Old School Americana & Nostalgia


Today I Learned Five Route 66 Facts, And I Want To Share Them With You

Today I Learned Five Route 66 Facts, And I Want To Share Them With You

History shared some pretty interesting facts about Route 66, so let’s take a gander!

1. The “Father of Route 66” lived in Oklahoma

Cyrus Avery (1871-1963) earned the name the “Father of Route 66” as a result of his hard work in establishing the road. Growing up, Avery and his family moved via covered wagon from Pennsylvania to Missouri, before officially settling in Indian Terrority. Throughout the years, Avery went on to work in oil, farming, and real estate. He also was an active participant in the Good Roads Movement, which focused on the improvement of American roads. Avery also was the chairman of Oklahoma’s highway commission, and also played a vital role in getting Route 66 to pass through Oklahoma. As one last act, he also made sure the entire route was paved, which was accomplished in the late 1930s.

Flickr / Internet Archive Book Images

2. An epic race took place on the route.

One might think a race on a road the size of Route 66 would take place in a car, but nope! In 1928, 199 men began a race nicknamed the “Bunion Derby,” running from Los Angeles to New York. Out of the 3,400 miles, Route 66 made up about 2,400 of those miles. The race was a taxing 84 days, and only 55 participants successfully completed it. In the end, 20-year-old Andy Payne took home the $25,000 prize.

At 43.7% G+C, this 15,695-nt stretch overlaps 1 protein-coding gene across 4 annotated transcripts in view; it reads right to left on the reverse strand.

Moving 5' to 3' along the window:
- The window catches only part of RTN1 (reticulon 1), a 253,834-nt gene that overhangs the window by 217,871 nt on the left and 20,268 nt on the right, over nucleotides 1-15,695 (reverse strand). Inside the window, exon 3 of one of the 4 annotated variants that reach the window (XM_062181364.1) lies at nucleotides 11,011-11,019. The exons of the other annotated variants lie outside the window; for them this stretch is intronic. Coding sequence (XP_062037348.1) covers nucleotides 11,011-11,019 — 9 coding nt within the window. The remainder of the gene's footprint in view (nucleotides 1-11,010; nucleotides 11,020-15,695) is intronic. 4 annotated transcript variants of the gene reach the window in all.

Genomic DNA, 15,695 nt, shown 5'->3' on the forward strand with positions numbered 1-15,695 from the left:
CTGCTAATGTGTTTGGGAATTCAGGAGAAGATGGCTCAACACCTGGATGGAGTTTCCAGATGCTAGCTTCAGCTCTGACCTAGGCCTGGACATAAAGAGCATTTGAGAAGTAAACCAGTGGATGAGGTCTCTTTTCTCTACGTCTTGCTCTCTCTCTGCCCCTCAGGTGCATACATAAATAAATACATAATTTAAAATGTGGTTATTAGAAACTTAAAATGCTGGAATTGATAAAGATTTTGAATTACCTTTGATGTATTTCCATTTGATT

Shutterstock / WAYHOME studio

3. President Dwight Eisenhower played a role in its demise.

While he was participating in a U.S. military motor convoy from Washington D.C. to San Francisco, Eisenhower became aware of the need for a better highway system. Then, during World War II, Eisenhower noticed the effectiveness of the German turnpike system and began advocating for a better one for the U.S. during the Cold War. Seeing the benefits of a well-structured highway for both military operations and economic growth, Eisenhower signed the Federal-Aid Highway Act. This went on to establish Interstate 40, and Route 66 was officially decommissioned in 1985.

However, thanks to the tireless efforts of various non-profit groups, much of the original Route 66 remains driveable to this day.

Flickr / Steven Green Photography

4. John Steinbeck gave Route 66 its infamous nickname.

The classic 1939 book, The Grapes of Wrath, tells the story of the fictional family, the Joads, as they traveled out west in search of new opportunities after losing their farm in the Dust Bowl. Author John Steinbeck dedicated a chapter to Route 66, in which he called the iconic highway “The Mother Road.” Ever since then, the name has stuck as one of the most well-known nicknames.

Bonus: Although it’s widely believed, Steinbeck never actually traveled with migrants out west to gather research for his novel. But, he and his wife did drive west on Route 66 in 1937!

Flickr / alaina.buzas

5. A former Marine wrote the classic Route 66 song.

Everyone knows Nat King Cole’s 1946 hit, “(Get Your Kicks on) Route 66.” But, did you know it was written by Pennsylvania native Bobby Troup while he was in college? After completed the song, Troup went on to serve in the military and decided to drive to Hollywood with his wife to try to make it as a songwriter. Once he was in California, he met Cole, and the rest is history.

The song has since gained widespread popularity, and has been covered by numerous artists such as Bing Crosby and the Rolling Stones.

Flickr / The Library of Congress

Did you know any of these? Tell me which one was your favorite in the comments!